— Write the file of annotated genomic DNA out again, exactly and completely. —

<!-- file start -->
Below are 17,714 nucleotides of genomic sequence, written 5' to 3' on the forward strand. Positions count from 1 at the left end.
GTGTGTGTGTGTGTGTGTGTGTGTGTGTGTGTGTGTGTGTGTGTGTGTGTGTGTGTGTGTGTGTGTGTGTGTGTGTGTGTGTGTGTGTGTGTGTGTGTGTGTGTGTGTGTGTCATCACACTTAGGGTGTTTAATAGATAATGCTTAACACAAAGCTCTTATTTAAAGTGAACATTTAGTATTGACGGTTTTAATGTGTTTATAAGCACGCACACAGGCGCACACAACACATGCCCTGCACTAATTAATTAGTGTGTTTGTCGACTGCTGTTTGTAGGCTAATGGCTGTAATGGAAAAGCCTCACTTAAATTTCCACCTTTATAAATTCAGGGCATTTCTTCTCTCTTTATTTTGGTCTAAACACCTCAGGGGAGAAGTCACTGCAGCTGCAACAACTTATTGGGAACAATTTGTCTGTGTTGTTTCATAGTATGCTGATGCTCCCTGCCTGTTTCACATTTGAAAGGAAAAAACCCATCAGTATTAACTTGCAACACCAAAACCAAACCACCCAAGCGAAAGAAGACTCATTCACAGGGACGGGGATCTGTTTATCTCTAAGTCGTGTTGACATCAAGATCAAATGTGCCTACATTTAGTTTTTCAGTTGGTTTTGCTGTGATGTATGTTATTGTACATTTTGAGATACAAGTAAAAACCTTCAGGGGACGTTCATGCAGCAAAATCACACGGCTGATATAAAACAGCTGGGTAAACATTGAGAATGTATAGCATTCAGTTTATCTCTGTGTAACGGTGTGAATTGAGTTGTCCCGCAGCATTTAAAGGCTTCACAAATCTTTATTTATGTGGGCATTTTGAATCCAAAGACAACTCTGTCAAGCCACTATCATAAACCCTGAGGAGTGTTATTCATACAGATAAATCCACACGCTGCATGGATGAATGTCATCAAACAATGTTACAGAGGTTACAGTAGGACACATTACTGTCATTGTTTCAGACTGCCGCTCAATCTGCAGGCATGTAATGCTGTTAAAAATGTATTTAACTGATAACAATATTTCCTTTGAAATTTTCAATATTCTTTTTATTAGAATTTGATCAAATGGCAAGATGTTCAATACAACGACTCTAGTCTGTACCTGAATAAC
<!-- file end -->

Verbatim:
Below are 17,714 nucleotides of genomic sequence, written 5' to 3' on the forward strand. Positions count from 1 at the left end.
GTGTGTGTGTGTGTGTGTGTGTGTGTGTGTGTGTGTGTGTGTGTGTGTGTGTGTGTGTGTGTGTGTGTGTGTGTGTGTGTGTGTGTGTGTGTGTGTGTGTGTGTGTGTGTGTCATCACACTTAGGGTGTTTAATAGATAATGCTTAACACAAAGCTCTTATTTAAAGTGAACATTTAGTATTGACGGTTTTAATGTGTTTATAAGCACGCACACAGGCGCACACAACACATGCCCTGCACTAATTAATTAGTGTGTTTGTCGACTGCTGTTTGTAGGCTAATGGCTGTAATGGAAAAGCCTCACTTAAATTTCCACCTTTATAAATTCAGGGCATTTCTTCTCTCTTTATTTTGGTCTAAACACCTCAGGGGAGAAGTCACTGCAGCTGCAACAACTTATTGGGAACAATTTGTCTGTGTTGTTTCATAGTATGCTGATGCTCCCTGCCTGTTTCACATTTGAAAGGAAAAAACCCATCAGTATTAACTTGCAACACCAAAACCAAACCACCCAAGCGAAAGAAGACTCATTCACAGGGACGGGGATCTGTTTATCTCTAAGTCGTGTTGACATCAAGATCAAATGTGCCTACATTTAGTTTTTCAGTTGGTTTTGCTGTGATGTATGTTATTGTACATTTTGAGATACAAGTAAAAACCTTCAGGGGACGTTCATGCAGCAAAATCACACGGCTGATATAAAACAGCTGGGTAAACATTGAGAATGTATAGCATTCAGTTTATCTCTGTGTAACGGTGTGAATTGAGTTGTCCCGCAGCATTTAAAGGCTTCACAAATCTTTATTTATGTGGGCATTTTGAATCCAAAGACAACTCTGTCAAGCCACTATCATAAACCCTGAGGAGTGTTATTCATACAGATAAATCCACACGCTGCATGGATGAATGTCATCAAACAATGTTACAGAGGTTACAGTAGGACACATTACTGTCATTGTTTCAGACTGCCGCTCAATCTGCAGGCATGTAATGCTGTTAAAAATGTATTTAACTGATAACAATATTTCCTTTGAAATTTTCAATATTCTTTTTATTAGAATTTGATCAAATGGCAAGATGTTCAATACAACGACTCTAGTCTGTACCTGAATAAC